Jessica Allen and Garrett Ziegler

Theater at the Museum of the Moving Image

Theater at the Museum of the Moving Image

New York is a movie town. Celebrities live and walk among us; nobody minds too much when a block is closed off to accommodate a shooting schedule, especially because you can sometimes sneak treats off the crafts services table. Most importantly, practically every movie released in the United States plays here, so there’s always something to see: from Bollywood imports to mainstream bromances to a way-past-our-bedtime screening of The Rocky Horror Picture Show. For us, the best movie theaters have some combination of history, architectural impressiveness, comfy seats, excellent programming, and really good popcorn.

Gone are the famous theaters of yore like the Bleeker Street Cinema. But gritty realism hasn’t disappeared from the West Village’s Angelika, where the rumble of the F train next door occasionally obstructs the sound, a reminder of the days when the city was bankrupt and auteurs like Scorsese and Schrader ruled. The selection skews arthouse, with films like Restrepo and Blue Valentine opening. Frequently, writers, directors, or actors will pop in unannounced to introduce the very first showing and stay for a short Q&A. Excellent baked goods for sale in the cafe. Read More »

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Eataly, Mario Batali's Italian restaurant and grocery center

Eataly, Mario Batali's Italian restaurant and grocery center

Although we survived Snowcapolypse 2010, winter isn’t over. Nevertheless, tiny apartments or hotel rooms compel New Yorkers out into the low temps and wind tunnels created by those super-tall buildings. It’s a good thing, then, that this city is full of places that offer “two-for-one” experiences. Once you arrive at one of these eating-shopping combos, you don’t have to leave for a long, long time.

Jeffrey’s Grocery, a charming “groceraunt” in the West Village, sells basics like coffee and tp while serving breakfast, lunch, and dinner. Pop in mid-afternoon for a refreshing selection from the raw bar and a glass of white. At Tehuitzingo Deli Grocery, you have to push past dusty shelves of Mexican staples and into the back. Here, out of a glorified supply closet, come some of the city’s best tacos. A few pollo and al pastor, a bottle of Jarrito fruit punch, and we’re set.

Stay at the Ace Hotel New York City, where you can hang out and snack on your goodies in the atmospheric lobby. Read More »

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2011

Spending New Year’s Eve in Times Square is one of those crazy things that everyone should try before they die. But if the thought of standing in the cold for twelve hours with a million of your closest friends and no bathrooms has you putting it off for another year, plenty of other fun things will be happening that night. Here’s a guide to the city’s best alternatives to New Year’s Eve in Times Square.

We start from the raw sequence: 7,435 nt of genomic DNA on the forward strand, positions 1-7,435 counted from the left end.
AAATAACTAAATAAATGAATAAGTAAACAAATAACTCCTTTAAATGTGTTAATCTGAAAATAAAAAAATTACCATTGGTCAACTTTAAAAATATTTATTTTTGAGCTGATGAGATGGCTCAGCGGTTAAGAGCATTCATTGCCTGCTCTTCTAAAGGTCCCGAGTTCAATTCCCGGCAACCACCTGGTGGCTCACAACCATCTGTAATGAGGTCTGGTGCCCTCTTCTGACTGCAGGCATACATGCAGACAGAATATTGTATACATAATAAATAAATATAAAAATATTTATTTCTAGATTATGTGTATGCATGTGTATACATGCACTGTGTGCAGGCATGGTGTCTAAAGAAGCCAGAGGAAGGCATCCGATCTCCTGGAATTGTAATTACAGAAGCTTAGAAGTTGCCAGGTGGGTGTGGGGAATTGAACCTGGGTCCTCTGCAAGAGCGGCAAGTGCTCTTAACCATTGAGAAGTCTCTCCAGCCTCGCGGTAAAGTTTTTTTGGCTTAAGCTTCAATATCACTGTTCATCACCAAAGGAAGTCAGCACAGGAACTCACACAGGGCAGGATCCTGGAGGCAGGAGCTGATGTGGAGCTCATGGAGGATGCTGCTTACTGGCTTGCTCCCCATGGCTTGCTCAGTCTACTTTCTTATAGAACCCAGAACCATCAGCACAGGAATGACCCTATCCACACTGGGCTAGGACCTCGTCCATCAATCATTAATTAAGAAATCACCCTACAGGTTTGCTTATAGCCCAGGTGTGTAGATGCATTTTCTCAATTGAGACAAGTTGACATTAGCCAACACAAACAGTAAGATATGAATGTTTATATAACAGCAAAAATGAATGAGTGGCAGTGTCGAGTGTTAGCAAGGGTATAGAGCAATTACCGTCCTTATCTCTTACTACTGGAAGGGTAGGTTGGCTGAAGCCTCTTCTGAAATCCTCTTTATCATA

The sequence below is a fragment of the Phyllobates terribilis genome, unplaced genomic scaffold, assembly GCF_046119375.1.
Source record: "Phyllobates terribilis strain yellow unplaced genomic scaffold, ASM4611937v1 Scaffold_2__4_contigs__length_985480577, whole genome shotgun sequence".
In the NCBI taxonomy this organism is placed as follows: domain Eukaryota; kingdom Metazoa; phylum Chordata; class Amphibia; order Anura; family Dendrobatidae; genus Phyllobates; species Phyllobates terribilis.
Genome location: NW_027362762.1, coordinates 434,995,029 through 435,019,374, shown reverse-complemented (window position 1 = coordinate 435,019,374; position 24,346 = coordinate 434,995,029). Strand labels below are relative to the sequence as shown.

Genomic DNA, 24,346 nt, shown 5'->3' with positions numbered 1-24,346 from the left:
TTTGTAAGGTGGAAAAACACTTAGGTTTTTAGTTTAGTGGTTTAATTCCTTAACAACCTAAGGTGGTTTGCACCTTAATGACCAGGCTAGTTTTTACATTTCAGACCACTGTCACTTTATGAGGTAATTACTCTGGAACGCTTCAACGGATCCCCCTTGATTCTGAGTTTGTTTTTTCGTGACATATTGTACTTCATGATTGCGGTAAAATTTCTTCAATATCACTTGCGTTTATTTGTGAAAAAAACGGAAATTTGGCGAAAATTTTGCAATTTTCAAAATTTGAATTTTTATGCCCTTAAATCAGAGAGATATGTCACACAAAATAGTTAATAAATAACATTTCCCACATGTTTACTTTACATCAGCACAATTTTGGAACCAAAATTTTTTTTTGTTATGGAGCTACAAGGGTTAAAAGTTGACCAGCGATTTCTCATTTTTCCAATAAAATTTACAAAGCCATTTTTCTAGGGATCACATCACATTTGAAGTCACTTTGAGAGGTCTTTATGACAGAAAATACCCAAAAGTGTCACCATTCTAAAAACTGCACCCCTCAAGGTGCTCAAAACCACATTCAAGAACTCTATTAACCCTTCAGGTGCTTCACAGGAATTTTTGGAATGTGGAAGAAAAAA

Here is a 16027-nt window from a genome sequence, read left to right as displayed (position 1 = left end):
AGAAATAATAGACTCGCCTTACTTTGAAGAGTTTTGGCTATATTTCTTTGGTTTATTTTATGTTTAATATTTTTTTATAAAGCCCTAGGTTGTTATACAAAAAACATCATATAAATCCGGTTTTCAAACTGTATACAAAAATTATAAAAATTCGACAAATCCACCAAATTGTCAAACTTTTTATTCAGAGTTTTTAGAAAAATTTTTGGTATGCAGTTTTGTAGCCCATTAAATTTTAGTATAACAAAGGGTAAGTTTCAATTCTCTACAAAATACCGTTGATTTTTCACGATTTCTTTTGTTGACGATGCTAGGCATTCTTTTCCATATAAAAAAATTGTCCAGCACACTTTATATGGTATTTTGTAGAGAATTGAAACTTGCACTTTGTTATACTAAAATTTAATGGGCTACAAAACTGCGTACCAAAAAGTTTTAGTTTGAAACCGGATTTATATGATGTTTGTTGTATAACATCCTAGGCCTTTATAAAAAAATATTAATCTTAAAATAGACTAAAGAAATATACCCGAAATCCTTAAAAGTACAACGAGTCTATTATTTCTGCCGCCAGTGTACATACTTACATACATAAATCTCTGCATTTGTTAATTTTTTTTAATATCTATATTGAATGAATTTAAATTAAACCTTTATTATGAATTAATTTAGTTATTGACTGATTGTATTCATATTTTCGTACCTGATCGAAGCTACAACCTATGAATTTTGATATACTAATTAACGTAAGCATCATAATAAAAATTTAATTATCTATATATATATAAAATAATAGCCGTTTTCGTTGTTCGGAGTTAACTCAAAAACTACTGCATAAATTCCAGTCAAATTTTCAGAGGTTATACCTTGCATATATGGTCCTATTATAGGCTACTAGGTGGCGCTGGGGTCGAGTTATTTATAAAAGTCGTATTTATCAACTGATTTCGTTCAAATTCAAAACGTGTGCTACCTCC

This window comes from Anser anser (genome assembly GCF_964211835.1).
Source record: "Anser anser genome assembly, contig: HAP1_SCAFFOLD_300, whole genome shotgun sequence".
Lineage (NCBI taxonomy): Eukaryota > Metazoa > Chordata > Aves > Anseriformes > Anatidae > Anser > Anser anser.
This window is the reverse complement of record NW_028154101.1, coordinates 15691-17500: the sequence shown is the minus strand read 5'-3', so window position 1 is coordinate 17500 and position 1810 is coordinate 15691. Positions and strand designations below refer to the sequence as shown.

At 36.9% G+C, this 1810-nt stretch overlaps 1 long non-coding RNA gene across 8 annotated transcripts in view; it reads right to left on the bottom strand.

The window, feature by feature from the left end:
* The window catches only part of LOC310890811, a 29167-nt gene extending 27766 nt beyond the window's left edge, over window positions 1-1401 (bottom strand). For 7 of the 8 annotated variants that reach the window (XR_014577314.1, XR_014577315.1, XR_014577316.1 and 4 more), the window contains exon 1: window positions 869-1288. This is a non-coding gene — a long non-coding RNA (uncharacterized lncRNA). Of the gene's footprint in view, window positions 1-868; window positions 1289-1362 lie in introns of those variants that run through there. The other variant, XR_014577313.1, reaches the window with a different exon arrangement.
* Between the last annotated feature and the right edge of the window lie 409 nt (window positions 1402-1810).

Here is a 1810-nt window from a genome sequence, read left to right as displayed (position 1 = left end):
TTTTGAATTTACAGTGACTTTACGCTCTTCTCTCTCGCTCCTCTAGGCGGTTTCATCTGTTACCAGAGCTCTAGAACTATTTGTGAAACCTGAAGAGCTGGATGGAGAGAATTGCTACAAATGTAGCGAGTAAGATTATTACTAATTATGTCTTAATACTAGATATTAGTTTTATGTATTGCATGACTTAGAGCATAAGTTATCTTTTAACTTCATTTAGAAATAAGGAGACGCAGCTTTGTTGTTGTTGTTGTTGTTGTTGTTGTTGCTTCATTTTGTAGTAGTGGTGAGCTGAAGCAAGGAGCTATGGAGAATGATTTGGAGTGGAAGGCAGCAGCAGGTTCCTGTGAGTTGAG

Fireworks
Starting at 10pm, New York Road Runners will be hosting a free party in Central Park, with dancing, a laser show, and a costume parade, followed by fireworks at midnight and a four-mile run. (Don’t worry, you don’t have to participate in the run.) Activities center around the Bandshell, which is easily reached on foot from the Surrey Hotel New York.

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A Christmas Carol

Sure, it starts to get dark at 4 p.m., but no place does the holidays like New York City. Stay at the New York Palace or the Renaissance New York Times Square Hotel, both near Christmas’s urban heart: Rockefeller Center. Then mix and match from the activities below, all guaranteed to make your spirits bright.

Animals
You know who loves presents? Animals, that’s who. On select days in December, you can watch New York City’s baboons, meercats, and Asiatic bears, among others, celebrate the season by foraging for things like apples and peanuts — very special treats for them – during “Presents For The Animals.” Unlike most humans, these creatures love the wrapping and packaging even more than the actual gift. See for yourself during December weekends at the Prospect Park Zoo (450 Flatbush Avenue, Brooklyn) or Queens Zoo (53-51 111th Street, Flushing).

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Christmas wreaths

It’s been argued that the preponderance of chain stores — we’re looking at you, JC Penney, Pottery Barn, and Victoria’s Secret — have turned the streets of New York City into a giant mall. Escape that “we could be anywhere” feeling by shopping at the unique, holiday craft markets that pop up throughout the boroughs in November and December.

The Holiday Shops at Bryant Park, Now through January 2nd, 2011

While most of us were still sorting Halloween candy into piles, the folks behind the Holiday Shops at Bryant Park had already begun setting up. Open from November 5th to January 2nd, this holiday market features 120 vendors packed around the New York Public Library. After loading up on kettle corn and throw pillows, leather goods and handmade earrings, you can go ice-skating for free at Citi Pond. Then treat yourself to a hot drink from Big Apple Cider.

Bryant Park is located between 40th and 42nd Streets at Fifth and Sixth Avenues. Stay nearby at the Bryant Park Hotel New York City.

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Old Time Favorites at Economy Candy

Old Time Favorites at Economy Candy

’Tis the season for candy. Now that Halloween is over, it’s time to indulge in your left-over trick-or-treat goodies. At our house, we usually buy one bag of fun-size Skittles to hand out to trick-or-treaters, buy two bags to snack on while waiting for the doorbell to ring. But in the future, we just might give out chocolate-dipped apricots, sesame chews, or some of the other amazing sweeties available at New York’s best candy stores.

Carry On Tea & Sympathy